Cancer cells rely on oncogene-induced, hyper-proliferative signaling for growth and survival. c-Myc, a transcription factor which regulates cell cycle progression, cell growth and proliferation, is one of the most commonly overexpressed oncogenes in human cancer. Myc is overexpressed in 70% of human malignancies, including non-Hodgkin lymphoma, a cause of approximately 20,000 deaths in the United States each year. Despite decades of research into the functions and activity of Myc, much remains unresolved and there have been no successful therapies that target Myc to date. Recently, it has been proposed that targeting Myc indirectly may help overcome the lack of successful therapies for treating Myc-driven cancers. However, Myc regulation is highly complex and the identity and function of many of the proteins that regulate Myc activity remain unknown or poorly characterized. Thus, it is of critical importance to identify and evaluate proteins that interact wth Myc and regulate its function. We have preliminary data suggesting MTBP, a protein which we have previously shown to be linked to Myc-driven proliferation and lymphomagenesis, associates in a complex with Myc and regulates its oncogenic functions. Therefore, we hypothesize MTBP is a novel transcriptional regulator of Myc and has a critical role in lymphoma development and survival. To test this hypothesis, we propose two specific aims that utilize both in-vivo and in-vitro model systems. In the Aim 1, we will utilize molecular and biochemical strategies to elucidate the mechanism by which MTBP regulates Myc transcriptional activity.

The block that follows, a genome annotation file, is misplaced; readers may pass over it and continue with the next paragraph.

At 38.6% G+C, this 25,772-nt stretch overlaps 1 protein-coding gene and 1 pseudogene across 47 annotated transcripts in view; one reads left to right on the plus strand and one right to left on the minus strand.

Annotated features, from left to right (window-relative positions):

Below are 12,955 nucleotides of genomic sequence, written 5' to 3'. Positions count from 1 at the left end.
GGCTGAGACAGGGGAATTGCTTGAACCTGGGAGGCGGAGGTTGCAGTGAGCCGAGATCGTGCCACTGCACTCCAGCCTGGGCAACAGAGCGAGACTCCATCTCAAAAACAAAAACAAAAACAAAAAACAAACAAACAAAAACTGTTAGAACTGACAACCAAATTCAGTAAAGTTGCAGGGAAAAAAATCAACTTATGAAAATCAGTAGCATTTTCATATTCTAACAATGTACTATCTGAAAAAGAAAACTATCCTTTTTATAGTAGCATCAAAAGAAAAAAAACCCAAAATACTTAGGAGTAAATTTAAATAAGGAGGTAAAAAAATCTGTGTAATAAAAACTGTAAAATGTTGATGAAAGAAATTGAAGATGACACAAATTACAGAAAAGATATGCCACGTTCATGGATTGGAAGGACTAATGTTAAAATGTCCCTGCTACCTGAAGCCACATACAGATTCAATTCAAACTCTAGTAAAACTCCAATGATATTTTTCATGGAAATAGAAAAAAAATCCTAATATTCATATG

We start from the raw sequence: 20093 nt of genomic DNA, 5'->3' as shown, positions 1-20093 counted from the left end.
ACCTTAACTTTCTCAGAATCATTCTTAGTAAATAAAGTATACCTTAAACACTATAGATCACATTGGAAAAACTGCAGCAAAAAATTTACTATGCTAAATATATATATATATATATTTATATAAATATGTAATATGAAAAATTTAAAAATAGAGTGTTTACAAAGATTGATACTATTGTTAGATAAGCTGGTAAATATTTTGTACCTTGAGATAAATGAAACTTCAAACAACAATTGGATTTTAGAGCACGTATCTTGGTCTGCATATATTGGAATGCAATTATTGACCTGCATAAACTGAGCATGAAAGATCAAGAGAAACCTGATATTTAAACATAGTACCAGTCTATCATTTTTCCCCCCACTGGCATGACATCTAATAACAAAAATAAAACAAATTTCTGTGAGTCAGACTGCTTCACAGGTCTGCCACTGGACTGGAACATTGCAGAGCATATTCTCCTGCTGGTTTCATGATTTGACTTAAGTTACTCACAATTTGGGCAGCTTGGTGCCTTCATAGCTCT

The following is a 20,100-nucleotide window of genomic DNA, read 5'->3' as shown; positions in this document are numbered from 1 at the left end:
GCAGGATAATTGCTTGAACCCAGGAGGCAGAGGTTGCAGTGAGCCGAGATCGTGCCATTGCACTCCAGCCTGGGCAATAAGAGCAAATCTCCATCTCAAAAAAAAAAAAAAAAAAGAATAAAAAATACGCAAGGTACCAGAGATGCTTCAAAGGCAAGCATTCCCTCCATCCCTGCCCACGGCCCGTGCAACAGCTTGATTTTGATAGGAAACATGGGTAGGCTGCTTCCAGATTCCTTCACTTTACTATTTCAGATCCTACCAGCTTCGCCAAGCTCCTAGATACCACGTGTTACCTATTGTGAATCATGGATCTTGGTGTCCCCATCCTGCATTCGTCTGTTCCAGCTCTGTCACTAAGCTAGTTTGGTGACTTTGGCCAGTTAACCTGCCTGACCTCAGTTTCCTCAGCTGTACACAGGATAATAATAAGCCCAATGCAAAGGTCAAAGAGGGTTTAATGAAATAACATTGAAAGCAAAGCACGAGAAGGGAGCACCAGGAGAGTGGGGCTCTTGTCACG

In Aim 2, we will employ in-vivo mouse model systems to evaluate the oncogenic activity of MTBP and characterize its role in lymphoma development and survival. We will also utilize human lymphoma cell lines to correlate our findings with mice to humans and to provide clinical relevance. Our results will significantly enhance our understanding of how Myc is regulated and will characterize the functions of a novel protein that regulates Myc. We anticipate that our findings will identify a novel target for treating Myc- driven malignancies. The challenging, comprehensive training that students in the MD/PhD program at the Vanderbilt University School of Medicine undergo will allow me to fulfill the goals of this proposal and will provide me with the education necessary to be a successful, independent physician-scientist. Throughout my training, I will learn to think critically, evaluate data, develop novel hypotheses and successfully answer scientific questions in the laboratory. This will be accomplished through seminars, journal clubs, didactic coursework, scientific meetings, analysis of the literature and thoughtful discussions with my mentor, thesis committee and other scientists. The educational and career development objectives outlined in this proposal will help me fulfill my goal of becoming a successful, independent physician-scientist in cancer research.
Each year in the United States, approximately 70,000 people will be diagnosed with non-Hodgkin lymphoma, a common blood cancer, and approximately 20,000 individuals will die of this disease. Our studies on an oncogene that drives lymphoma will improve understanding of how lymphoma develops and the molecular processes necessary for its survival. The results of our study are expected to identify new targets for therapeutic intervention for patients suffering from lymphoma and likely other cancers.
|Puccetti, M V; Fischer, M A; Arrate, M P et al. (2016) Defective replication stress response inhibits lymphomagenesis and impairs lymphocyte reconstitution. Oncogene :|